Opinion Piece

Statutory measures in the context of registration, records and returns, tools to enhance collation of information in the agricultural sector

Market information is essential for effective business decisions, more so on agricultural value-chains. It is also critical ingredient in the development of agricultural programmes. However, smallholder farmers seldom feel the impact of market information either because the information does not efficiently cover them or information on them is limited or does not exist at all. One of the key factors that can contribute to viability of the agricultural sector, particularly in developing areas, is the acceleration of the collections of reliable and comprehensive industry data, including on smallholder farmers, to assess progress the smallholder farmers have made overtime against the benchmark of reliable historical data. 

The Marketing of Agricultural Products Act, Act No.47 of 1996, makes provision for directly affected groups especially agricultural industries (through commodity groups) to utilise statutory measures, relating to submission of records and returns and registration of role-players in particular industries utilising the measures. This is deemed necessary to ensure that continuous, timeous and accurate statistics and information relating to the characteristics and marketing is generated in industries with these measures. Centralised source of reliable, user-friendly and objective statistics on the agricultural sector at any given time and point, is critical to guiding policy makers and attracting investment in the sector. 

It is against the above that some of the key information collected through statutory measures by some commodity groups includes; producer deliveries, imports and exports data, number of cows in milk and dry, slaughter numbers, produce kept for own consumption, commitments and processed produce data. The information is collected from weekly to annual basis, this differs industry by industry and is based on the industry market intelligence needs. 

The above measures play a critical role in the South African Supply and Demand Estimates Committee, in the grains and oilseeds industry. This system captures, considers and confirms new information about supply and demand variables of grains and oilseeds, available in the market at a specific time and is of critical importance for the countries food security state. Due to the long history of the above measures in some industries, it is possible that had it not been for the above measures, data and information on the commercial agricultural sector would not be this developed.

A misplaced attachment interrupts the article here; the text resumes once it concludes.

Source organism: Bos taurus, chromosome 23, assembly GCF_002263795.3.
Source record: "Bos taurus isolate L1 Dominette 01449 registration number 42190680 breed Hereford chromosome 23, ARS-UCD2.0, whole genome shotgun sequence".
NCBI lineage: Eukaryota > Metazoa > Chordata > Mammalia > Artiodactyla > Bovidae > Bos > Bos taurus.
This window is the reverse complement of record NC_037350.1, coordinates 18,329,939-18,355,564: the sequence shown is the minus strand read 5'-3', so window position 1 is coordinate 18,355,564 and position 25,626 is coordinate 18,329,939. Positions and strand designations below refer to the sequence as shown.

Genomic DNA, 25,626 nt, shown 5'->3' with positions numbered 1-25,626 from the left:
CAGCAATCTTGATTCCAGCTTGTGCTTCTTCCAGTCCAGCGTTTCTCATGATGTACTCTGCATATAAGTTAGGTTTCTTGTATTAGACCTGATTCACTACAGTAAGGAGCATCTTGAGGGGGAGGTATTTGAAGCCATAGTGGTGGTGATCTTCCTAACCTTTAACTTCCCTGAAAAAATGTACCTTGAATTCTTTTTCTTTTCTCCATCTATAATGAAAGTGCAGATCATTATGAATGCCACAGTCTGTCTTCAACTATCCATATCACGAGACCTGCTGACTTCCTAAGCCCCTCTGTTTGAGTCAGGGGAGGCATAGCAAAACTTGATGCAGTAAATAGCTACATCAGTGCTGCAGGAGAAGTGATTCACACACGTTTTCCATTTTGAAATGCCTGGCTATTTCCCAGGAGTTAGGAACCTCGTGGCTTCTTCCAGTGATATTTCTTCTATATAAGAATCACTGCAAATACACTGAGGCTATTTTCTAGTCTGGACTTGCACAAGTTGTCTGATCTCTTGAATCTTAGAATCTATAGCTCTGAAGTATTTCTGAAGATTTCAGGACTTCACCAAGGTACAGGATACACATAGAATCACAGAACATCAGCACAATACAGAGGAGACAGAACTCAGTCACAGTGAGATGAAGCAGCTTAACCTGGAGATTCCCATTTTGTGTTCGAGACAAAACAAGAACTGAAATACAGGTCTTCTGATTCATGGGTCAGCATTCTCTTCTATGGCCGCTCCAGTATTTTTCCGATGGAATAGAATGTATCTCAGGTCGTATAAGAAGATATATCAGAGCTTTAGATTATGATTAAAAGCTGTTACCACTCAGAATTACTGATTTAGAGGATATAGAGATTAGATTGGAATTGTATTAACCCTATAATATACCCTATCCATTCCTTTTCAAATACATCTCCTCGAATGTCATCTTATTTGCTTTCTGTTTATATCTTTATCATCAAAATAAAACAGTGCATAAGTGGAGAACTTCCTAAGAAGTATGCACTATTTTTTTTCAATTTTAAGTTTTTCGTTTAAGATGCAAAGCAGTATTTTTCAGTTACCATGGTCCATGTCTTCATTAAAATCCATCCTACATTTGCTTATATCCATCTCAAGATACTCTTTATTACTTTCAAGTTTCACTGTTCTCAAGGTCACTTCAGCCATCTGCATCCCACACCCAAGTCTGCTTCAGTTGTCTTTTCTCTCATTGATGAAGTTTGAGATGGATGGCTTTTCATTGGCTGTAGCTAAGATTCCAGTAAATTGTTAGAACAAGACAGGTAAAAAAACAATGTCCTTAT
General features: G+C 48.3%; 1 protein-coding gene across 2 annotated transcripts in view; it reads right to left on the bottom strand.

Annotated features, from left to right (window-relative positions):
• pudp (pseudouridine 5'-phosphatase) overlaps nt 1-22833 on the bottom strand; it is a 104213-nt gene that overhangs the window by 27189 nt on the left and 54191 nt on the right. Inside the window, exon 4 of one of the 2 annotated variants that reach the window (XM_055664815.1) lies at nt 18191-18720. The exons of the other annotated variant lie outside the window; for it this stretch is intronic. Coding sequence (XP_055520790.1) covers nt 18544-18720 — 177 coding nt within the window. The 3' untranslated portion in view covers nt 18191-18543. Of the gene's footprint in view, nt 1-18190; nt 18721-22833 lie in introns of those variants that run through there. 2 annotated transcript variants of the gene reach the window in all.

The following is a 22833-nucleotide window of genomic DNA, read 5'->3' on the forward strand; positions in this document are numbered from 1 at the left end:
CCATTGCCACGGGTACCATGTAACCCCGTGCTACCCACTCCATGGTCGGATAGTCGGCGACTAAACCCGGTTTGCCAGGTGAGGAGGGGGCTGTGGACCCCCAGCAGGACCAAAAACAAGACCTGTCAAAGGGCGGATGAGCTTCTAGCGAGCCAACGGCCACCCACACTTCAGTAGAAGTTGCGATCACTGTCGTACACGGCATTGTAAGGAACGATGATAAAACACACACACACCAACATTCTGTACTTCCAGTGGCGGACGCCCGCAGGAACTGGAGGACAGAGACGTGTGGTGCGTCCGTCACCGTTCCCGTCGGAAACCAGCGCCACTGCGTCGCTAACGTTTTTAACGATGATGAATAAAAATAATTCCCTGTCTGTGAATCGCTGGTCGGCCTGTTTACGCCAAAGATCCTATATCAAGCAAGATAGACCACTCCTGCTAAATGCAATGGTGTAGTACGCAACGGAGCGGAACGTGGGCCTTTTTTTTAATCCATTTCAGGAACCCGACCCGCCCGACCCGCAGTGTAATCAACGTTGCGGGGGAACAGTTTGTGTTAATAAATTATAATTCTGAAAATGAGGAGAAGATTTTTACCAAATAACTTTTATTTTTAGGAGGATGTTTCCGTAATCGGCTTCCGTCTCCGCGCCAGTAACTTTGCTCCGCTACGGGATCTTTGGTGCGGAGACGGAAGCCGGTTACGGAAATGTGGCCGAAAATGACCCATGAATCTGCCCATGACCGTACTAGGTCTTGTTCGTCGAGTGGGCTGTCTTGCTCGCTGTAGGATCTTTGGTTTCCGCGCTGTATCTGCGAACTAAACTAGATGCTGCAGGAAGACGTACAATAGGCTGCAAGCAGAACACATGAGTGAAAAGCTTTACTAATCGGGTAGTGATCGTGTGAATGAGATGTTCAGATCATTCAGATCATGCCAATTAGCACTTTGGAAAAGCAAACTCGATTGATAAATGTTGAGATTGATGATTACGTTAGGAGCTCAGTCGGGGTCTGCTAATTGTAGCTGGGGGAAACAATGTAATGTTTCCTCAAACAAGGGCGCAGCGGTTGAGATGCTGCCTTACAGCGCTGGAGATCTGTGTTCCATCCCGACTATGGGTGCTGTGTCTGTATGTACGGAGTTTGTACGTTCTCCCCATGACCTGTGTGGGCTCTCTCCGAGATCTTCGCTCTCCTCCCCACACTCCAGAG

The importance of collection of data and dissemination of consolidated data in the agricultural sector has also been recognised by government, this has been through the agricultural abstract and from time to time through the agricultural census on commercial agriculture. Furthermore, in 2018 Government launched the Producer/Farmer Register. This register aims to improve misrepresented statistics of smallholder farmers across the country. 

However, even with above systems by commodity groups and government there is still very limited data available on smallholder farmers and the above-mentioned systems, should play critical role in building data on smallholder farmers. These databases on smallholder farmers market share are critical for better planning, implementation and monitoring of interventions to transform the agricultural sector. The above systems should have a function of collecting and processing market data on smallholder farmers systematically and continuously, and making it available to them in a form relevant to enhance their productivity and better their business intelligence. These systems must be further utilised to build market intelligence, to enhance smallholder farmers market participation.

Dr Ndumiso Mazibuko is a Senior Economist with the National Agricultural Marketing Council and writes in his own personal capacity

To Top
Subscribe for notification